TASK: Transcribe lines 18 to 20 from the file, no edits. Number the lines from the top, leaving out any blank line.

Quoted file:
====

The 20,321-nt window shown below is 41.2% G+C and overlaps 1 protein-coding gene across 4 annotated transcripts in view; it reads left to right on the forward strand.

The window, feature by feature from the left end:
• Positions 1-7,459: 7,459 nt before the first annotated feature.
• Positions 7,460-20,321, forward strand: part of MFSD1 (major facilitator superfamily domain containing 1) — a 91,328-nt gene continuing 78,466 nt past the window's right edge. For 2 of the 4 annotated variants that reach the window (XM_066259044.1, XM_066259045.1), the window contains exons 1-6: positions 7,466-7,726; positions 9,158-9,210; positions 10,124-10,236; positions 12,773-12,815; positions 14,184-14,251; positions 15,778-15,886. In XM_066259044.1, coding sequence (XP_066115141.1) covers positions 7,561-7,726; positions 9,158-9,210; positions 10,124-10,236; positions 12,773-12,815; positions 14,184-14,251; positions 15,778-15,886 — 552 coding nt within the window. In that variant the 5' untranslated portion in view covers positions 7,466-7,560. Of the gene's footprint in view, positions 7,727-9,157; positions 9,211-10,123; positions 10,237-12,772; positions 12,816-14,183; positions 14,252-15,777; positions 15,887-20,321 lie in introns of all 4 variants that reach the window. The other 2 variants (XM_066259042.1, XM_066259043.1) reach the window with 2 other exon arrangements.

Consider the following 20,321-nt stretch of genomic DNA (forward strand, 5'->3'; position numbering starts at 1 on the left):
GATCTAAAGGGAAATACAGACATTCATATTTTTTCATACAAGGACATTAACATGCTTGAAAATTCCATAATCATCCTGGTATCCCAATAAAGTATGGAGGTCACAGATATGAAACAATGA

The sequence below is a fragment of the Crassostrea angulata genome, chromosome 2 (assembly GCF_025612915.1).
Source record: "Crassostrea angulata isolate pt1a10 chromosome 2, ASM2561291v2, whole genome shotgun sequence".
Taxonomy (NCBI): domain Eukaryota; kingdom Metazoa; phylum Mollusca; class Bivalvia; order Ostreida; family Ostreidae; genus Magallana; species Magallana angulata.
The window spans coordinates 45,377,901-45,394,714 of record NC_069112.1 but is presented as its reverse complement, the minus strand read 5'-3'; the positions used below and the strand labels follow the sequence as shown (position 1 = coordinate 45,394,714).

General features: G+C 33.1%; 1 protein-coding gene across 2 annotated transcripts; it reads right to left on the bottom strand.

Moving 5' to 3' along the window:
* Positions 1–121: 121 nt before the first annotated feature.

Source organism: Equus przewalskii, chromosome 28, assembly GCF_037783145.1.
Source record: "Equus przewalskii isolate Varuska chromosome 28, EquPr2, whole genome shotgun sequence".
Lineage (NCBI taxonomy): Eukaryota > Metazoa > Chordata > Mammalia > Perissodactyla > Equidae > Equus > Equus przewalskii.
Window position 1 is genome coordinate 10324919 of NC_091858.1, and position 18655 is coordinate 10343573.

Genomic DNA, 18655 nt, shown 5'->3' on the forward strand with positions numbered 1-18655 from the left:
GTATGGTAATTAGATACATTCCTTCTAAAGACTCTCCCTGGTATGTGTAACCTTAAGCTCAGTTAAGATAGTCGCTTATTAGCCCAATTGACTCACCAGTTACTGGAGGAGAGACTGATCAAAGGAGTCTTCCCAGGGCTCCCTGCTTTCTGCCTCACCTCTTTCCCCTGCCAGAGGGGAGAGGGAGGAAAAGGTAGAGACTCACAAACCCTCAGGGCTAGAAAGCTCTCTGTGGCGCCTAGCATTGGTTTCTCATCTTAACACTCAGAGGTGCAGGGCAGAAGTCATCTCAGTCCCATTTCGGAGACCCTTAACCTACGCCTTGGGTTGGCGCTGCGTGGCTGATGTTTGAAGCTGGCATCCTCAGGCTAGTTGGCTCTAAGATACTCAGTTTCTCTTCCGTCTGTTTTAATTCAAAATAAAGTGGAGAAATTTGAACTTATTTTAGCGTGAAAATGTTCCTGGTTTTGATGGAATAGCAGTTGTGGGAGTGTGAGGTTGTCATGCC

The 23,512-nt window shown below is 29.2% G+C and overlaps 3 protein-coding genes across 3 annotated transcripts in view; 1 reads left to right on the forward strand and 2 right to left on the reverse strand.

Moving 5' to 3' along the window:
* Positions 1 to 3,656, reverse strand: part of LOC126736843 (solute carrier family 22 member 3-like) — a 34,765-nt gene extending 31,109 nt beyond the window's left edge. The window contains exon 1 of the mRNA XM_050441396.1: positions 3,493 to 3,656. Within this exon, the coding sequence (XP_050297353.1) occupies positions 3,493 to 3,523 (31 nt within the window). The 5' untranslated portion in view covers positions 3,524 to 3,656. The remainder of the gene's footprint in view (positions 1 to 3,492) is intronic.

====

Genomic DNA, 18655 nt, shown 5'->3' on the forward strand with positions numbered 1-18655 from the left:
GTATGGTAATTAGATACATTCCTTCTAAAGACTCTCCCTGGTATGTGTAACCTTAAGCTCAGTTAAGATAGTCGCTTATTAGCCCAATTGACTCACCAGTTACTGGAGGAGAGACTGATCAAAGGAGTCTTCCCAGGGCTCCCTGCTTTCTGCCTCACCTCTTTCCCCTGCCAGAGGGGAGAGGGAGGAAAAGGTAGAGACTCACAAACCCTCAGGGCTAGAAAGCTCTCTGTGGCGCCTAGCATTGGTTTCTCATCTTAACACTCAGAGGTGCAGGGCAGAAGTCATCTCAGTCCCATTTCGGAGACCCTTAACCTACGCCTTGGGTTGGCGCTGCGTGGCTGATGTTTGAAGCTGGCATCCTCAGGCTAGTTGGCTCTAAGATACTCAGTTTCTCTTCCGTCTGTTTTAATTCAAAATAAAGTGGAGAAATTTGAACTTATTTTAGCGTGAAAATGTTCCTGGTTTTGATGGAATAGCAGTTGTGGGAGTGTGAGGTTGTCATGCC

The 23,512-nt window shown below is 29.2% G+C and overlaps 3 protein-coding genes across 3 annotated transcripts in view; 1 reads left to right on the forward strand and 2 right to left on the reverse strand.